Merritt —also an Honors College ambassador and a member of the Griffiths Leadership Society for Women and Alumni Association Student Board — has been making the shirts and donating them to hospitals for years. She would love to patent her design and start a nonprofit organization, but costs are formidable. She’s trying to enlist another woman with great leadership and public service skills.

“I’ve written Oprah,” she says, “so maybe that will pan out for me.”

The need to act

For Kimball, service is a family thing. After moving to Columbia in high school, she and her whole family volunteered locally at the Peace Nook and KOPN radio station.

“To me, public service is just a part of life,” she says.

Kimball studies women and gender studies (and serves as president of that student organization), with a minor in leadership and public service. She takes great interest in the victims of domestic violence and discrimination and in related policies.

‘If you are aware of issues, if you are aware of needs, I don’t know how you can’t act.’

Most recently, Kimball and fellow student Paige Hendrix founded Stop Traffic, a group dedicated to bringing awareness and support to the often-overlooked issue of human trafficking for labor and the sex trade.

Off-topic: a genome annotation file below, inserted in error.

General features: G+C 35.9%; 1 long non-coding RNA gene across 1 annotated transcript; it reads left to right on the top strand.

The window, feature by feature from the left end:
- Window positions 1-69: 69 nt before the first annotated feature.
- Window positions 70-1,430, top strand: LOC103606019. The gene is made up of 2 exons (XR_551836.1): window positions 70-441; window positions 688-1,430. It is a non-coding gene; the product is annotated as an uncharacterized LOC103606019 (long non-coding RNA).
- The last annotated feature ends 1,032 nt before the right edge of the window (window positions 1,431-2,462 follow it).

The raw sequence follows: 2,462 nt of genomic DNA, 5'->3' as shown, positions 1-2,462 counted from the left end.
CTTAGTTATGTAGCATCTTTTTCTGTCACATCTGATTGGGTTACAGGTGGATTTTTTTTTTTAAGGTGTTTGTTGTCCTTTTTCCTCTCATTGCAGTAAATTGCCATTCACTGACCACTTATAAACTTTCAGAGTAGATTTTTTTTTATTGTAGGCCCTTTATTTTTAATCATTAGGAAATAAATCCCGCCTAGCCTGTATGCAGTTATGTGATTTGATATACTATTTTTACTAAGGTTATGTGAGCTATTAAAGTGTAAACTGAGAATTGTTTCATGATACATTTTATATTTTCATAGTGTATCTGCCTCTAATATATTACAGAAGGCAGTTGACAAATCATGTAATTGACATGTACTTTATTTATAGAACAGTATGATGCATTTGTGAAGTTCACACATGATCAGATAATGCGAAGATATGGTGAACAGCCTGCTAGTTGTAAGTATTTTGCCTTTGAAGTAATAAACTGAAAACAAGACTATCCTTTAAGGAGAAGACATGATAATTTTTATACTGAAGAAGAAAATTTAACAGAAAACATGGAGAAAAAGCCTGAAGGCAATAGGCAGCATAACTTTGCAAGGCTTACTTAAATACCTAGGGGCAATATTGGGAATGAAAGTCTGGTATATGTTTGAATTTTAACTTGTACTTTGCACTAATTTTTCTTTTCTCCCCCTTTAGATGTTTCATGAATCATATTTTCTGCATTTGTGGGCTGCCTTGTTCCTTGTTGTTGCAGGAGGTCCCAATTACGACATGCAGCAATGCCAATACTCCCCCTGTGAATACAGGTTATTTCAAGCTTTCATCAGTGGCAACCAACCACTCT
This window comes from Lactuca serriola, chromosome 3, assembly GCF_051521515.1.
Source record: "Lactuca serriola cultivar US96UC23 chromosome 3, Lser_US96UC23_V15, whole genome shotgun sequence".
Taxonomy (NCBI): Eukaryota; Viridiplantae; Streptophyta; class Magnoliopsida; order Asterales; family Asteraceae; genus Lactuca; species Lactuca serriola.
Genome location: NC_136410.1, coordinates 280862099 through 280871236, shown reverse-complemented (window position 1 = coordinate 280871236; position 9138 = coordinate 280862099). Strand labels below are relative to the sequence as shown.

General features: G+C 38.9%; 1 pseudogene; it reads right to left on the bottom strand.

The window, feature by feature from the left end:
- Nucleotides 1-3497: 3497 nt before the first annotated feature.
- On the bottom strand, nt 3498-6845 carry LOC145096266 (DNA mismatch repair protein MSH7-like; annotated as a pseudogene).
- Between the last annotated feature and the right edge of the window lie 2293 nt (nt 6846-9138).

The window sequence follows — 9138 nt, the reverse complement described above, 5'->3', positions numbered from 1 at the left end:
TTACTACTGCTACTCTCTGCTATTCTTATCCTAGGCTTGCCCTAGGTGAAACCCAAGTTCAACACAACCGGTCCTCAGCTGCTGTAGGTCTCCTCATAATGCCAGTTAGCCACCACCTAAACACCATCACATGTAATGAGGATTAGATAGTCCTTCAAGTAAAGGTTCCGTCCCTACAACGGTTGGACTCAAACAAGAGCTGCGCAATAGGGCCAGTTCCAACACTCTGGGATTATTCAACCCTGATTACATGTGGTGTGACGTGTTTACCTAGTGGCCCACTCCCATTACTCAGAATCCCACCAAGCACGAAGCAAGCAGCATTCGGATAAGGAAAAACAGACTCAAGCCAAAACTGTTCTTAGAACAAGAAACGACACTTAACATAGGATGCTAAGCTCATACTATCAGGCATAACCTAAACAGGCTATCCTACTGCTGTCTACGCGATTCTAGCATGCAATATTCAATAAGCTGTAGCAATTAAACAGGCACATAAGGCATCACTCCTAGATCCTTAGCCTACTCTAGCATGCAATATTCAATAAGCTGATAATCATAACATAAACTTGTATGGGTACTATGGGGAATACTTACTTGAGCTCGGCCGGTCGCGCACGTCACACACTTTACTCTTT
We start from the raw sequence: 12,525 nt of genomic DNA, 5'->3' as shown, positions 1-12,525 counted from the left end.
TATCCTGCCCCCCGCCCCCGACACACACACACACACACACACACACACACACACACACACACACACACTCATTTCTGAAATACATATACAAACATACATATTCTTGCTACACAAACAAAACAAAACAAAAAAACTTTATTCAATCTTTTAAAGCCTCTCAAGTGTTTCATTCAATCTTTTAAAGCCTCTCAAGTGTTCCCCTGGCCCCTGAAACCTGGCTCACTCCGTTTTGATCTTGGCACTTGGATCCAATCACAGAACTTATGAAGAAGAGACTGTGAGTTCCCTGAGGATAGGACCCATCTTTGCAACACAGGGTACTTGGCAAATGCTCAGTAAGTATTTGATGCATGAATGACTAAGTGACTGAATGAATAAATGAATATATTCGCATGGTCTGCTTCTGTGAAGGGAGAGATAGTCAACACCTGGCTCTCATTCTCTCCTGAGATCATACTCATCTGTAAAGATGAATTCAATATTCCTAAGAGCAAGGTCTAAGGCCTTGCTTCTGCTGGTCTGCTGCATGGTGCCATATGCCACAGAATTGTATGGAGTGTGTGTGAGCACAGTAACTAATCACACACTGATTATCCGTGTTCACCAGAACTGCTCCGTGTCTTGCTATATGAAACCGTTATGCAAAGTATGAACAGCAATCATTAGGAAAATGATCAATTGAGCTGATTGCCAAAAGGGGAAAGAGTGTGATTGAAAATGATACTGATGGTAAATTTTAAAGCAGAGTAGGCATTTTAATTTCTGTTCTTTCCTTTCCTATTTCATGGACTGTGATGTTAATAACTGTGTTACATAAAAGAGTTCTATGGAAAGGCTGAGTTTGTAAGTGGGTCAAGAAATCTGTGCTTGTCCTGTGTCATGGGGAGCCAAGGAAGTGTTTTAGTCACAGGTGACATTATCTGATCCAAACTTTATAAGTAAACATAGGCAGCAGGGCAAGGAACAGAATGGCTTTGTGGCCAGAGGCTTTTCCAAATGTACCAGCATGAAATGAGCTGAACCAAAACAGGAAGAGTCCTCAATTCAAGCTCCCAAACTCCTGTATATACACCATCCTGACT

“The more you learn about it, the more you feel like you have to do something about it,” she says. “People tend to think of it as a national or international issue, but it can be local, too.”

The group has held fundraisers, recruited members and even hosted a national conference at Mizzou featuring experts — including one studying trafficking in mid-Missouri — and accounts from victims.

Kimball has a history of spotting an important or timely issue and taking appropriate action. She was a freshman when Hurricane Katrina created a huge refugee population, so she started Students as Neighbors, a group designed to help evacuees, particularly children, get acclimated to life in Columbia. She also directs KOPN’s Reel-to-Reel project, which archives historical programs for posterity.

Like Merritt, Kimball is an Honors College ambassador and works as an intern in Jefferson City in the office of Missouri State Rep. Judy Baker. She gets to attend meetings of powerful committees, work with lobbyists and basically just see how the political process works. It’s the perfect experience for someone interested in dealing with policy issues as an advocate after graduate school.

“I’m not interested in running for political office,” she says, “but I think it’s important to understand how it all happens.”

An intense process

Months of preparation. Countless hours spent writing and rewriting essays and policy proposals. Several mock interviews on campus. Tension. Pressure. And, finally, a 20-minute interview to pick winners.

That’s how Kimball and Merritt went from being Truman applicants to Truman Scholars. Both say the process was much easier because of Vicky Riback Wilson, a mentor and coordinator in the MU Fellowships Office, and others who helped them prepare for the intense process. By the time the final essays and interviews came around, they were ready for anything.

Read more in:  Beyond CampusBusiness, Law & PoliticsEducation

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Last updated: June 6, 2013